The decision could see Windows XP enjoy an even longer life
Anyone buying a PC with Windows 7 pre-installed will be able to swap it for XP or Vista.
Microsoft has confirmed that the licence conditions under which the software will be sold will allow people to downgrade.
The conditions will apply to both businesses that buy licences for Windows in bulk and consumers that get the operating system on a PC or laptop.
No firm date has been given for the release of Windows 7's final version.
Downgrade rights are common in Microsoft licensing terms and conditions and customers who buy large volumes of Windows operating systems have always been able to roll back to previous versions.
Microsoft has twice granted Windows XP a reprieve to allow computer makers to get licences for it for far longer than was originally planned.
Windows XP, released to consumers in 2001, was also granted a lifeline to ensure that it could be used on so-called netbooks - cut-down net-capable laptops that are proving very popular.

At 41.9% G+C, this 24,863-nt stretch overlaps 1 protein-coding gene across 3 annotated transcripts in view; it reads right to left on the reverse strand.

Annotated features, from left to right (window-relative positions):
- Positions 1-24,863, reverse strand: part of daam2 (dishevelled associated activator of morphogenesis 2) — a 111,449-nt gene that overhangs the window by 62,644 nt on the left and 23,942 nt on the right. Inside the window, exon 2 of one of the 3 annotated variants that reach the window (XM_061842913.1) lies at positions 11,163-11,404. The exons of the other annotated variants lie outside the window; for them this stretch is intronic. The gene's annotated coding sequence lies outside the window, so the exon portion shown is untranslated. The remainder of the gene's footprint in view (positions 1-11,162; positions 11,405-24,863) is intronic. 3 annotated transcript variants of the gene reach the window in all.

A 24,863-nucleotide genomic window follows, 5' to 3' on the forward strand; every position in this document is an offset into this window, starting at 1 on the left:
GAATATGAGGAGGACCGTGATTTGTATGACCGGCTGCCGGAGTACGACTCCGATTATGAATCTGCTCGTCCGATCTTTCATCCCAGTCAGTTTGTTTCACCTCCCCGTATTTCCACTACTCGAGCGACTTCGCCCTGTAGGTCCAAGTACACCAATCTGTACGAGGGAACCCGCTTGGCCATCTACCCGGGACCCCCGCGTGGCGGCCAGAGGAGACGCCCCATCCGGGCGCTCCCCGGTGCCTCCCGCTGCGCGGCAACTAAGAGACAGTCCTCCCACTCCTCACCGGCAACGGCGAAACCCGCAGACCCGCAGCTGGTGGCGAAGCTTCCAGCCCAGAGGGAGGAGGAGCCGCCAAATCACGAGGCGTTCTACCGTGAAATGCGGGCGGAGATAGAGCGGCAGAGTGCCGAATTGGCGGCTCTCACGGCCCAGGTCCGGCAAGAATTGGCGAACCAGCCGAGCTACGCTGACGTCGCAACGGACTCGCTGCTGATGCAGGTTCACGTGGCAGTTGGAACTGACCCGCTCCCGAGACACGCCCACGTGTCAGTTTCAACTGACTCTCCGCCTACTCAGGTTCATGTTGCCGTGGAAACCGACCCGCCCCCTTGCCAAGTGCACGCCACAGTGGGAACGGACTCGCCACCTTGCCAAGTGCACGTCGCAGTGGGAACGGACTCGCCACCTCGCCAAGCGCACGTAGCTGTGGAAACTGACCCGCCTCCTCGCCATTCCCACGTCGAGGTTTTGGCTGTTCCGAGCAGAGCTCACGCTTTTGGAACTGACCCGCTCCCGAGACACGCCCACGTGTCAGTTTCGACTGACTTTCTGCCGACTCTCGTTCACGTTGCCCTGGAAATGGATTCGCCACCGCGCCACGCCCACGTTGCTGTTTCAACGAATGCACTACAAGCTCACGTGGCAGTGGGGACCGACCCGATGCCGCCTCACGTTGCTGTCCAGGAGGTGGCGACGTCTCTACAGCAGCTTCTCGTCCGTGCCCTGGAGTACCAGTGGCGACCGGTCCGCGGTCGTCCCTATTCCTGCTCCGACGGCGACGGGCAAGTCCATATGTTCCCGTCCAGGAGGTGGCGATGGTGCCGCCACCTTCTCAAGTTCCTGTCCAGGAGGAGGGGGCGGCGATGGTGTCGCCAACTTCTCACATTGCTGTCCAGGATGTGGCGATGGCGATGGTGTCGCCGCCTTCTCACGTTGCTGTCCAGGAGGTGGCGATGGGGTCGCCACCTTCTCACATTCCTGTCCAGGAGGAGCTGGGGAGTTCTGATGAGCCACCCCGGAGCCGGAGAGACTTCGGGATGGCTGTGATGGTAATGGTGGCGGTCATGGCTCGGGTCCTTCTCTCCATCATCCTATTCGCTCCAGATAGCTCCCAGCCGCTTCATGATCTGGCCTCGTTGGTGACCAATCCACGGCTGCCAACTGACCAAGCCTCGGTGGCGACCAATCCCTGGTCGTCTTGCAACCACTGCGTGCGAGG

At the same time, computer makers such as Dell and HP have been exploiting clauses in the licensing terms that let them rollback machines with Vista pre-installed to the older operating system.
The news comes as the cut-off date for free mainstream support for Windows XP ends. From 14 April, Windows XP and Home plus Office 2003 enter their "extended support" period.
This means the only updates and bug fixes these products will get will be to improve security.
Microsoft has said that the release candidate of Windows 7, which will be broadly similar to the final version, will be released in late May 2009. The final version is expected in January 2010.